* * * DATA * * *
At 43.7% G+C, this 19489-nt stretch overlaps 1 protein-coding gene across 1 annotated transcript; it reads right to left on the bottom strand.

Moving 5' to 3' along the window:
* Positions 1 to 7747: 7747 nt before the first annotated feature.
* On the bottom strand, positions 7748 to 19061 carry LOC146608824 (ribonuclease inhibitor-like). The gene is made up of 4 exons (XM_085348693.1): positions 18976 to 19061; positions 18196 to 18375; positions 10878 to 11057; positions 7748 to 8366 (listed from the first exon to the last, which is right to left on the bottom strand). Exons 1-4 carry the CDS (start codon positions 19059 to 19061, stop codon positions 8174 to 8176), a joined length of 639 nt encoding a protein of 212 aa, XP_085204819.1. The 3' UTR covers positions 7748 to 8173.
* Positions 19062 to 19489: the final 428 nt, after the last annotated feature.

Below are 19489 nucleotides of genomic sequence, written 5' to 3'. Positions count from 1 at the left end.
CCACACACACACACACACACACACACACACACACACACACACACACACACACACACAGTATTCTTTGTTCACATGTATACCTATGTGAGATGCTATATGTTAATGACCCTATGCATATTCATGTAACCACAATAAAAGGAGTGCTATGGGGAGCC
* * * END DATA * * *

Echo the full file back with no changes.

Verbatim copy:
At 43.7% G+C, this 19489-nt stretch overlaps 1 protein-coding gene across 1 annotated transcript; it reads right to left on the bottom strand.

Moving 5' to 3' along the window:
* Positions 1 to 7747: 7747 nt before the first annotated feature.
* On the bottom strand, positions 7748 to 19061 carry LOC146608824 (ribonuclease inhibitor-like). The gene is made up of 4 exons (XM_085348693.1): positions 18976 to 19061; positions 18196 to 18375; positions 10878 to 11057; positions 7748 to 8366 (listed from the first exon to the last, which is right to left on the bottom strand). Exons 1-4 carry the CDS (start codon positions 19059 to 19061, stop codon positions 8174 to 8176), a joined length of 639 nt encoding a protein of 212 aa, XP_085204819.1. The 3' UTR covers positions 7748 to 8173.
* Positions 19062 to 19489: the final 428 nt, after the last annotated feature.

Below are 19489 nucleotides of genomic sequence, written 5' to 3'. Positions count from 1 at the left end.
CCACACACACACACACACACACACACACACACACACACACACACACACACACACACAGTATTCTTTGTTCACATGTATACCTATGTGAGATGCTATATGTTAATGACCCTATGCATATTCATGTAACCACAATAAAAGGAGTGCTATGGGGAGCC